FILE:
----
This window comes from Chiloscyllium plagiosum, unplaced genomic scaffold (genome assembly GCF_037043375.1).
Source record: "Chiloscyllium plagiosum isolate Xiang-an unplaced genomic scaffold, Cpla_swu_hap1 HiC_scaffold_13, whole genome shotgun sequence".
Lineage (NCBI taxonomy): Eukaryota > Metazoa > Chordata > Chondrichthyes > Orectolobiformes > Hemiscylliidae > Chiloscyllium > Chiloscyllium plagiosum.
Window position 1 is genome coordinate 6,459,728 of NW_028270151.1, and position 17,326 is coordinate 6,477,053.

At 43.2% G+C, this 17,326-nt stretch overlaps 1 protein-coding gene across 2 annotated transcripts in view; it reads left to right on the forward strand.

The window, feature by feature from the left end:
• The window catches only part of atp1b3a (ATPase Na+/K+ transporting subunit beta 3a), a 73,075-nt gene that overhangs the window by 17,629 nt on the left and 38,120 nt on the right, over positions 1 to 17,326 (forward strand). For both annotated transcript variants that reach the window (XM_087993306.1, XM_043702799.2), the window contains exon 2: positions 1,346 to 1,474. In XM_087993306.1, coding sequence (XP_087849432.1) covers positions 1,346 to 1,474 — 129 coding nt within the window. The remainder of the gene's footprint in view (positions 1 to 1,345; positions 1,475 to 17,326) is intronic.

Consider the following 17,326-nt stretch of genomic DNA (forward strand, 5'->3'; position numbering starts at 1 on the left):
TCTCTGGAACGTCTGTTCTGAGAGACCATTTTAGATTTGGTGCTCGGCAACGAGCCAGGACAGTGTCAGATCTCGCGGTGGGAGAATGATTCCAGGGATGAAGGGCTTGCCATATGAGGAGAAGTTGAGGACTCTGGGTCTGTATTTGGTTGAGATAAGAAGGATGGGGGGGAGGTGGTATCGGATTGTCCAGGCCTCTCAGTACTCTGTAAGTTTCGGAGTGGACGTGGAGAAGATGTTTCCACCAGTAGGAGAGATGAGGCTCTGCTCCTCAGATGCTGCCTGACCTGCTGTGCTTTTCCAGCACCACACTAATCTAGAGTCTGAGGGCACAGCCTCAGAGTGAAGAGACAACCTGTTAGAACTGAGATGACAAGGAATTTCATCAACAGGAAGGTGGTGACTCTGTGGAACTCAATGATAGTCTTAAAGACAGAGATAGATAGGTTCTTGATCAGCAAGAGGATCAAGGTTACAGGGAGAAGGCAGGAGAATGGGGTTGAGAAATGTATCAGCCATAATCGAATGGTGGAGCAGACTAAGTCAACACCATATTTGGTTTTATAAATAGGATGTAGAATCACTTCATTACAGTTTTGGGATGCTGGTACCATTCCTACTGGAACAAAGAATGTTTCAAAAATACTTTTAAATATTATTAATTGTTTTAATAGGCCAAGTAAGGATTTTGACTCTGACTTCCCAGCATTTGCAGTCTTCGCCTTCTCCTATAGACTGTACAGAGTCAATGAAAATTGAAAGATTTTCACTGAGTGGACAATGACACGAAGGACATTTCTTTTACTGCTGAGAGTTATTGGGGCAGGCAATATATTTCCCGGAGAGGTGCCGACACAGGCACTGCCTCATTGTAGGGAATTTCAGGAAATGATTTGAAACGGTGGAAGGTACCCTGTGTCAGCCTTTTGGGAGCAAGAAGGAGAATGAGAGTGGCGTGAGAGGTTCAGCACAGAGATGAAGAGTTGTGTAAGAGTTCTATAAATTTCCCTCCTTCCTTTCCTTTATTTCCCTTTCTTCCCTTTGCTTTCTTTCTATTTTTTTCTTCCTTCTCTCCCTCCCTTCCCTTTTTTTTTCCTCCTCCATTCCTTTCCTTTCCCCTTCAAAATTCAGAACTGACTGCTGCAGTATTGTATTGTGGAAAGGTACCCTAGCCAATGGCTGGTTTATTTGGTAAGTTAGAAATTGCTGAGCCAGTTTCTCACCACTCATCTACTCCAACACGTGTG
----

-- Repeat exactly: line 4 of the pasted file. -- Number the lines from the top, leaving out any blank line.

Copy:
Window position 1 is genome coordinate 6,459,728 of NW_028270151.1, and position 17,326 is coordinate 6,477,053.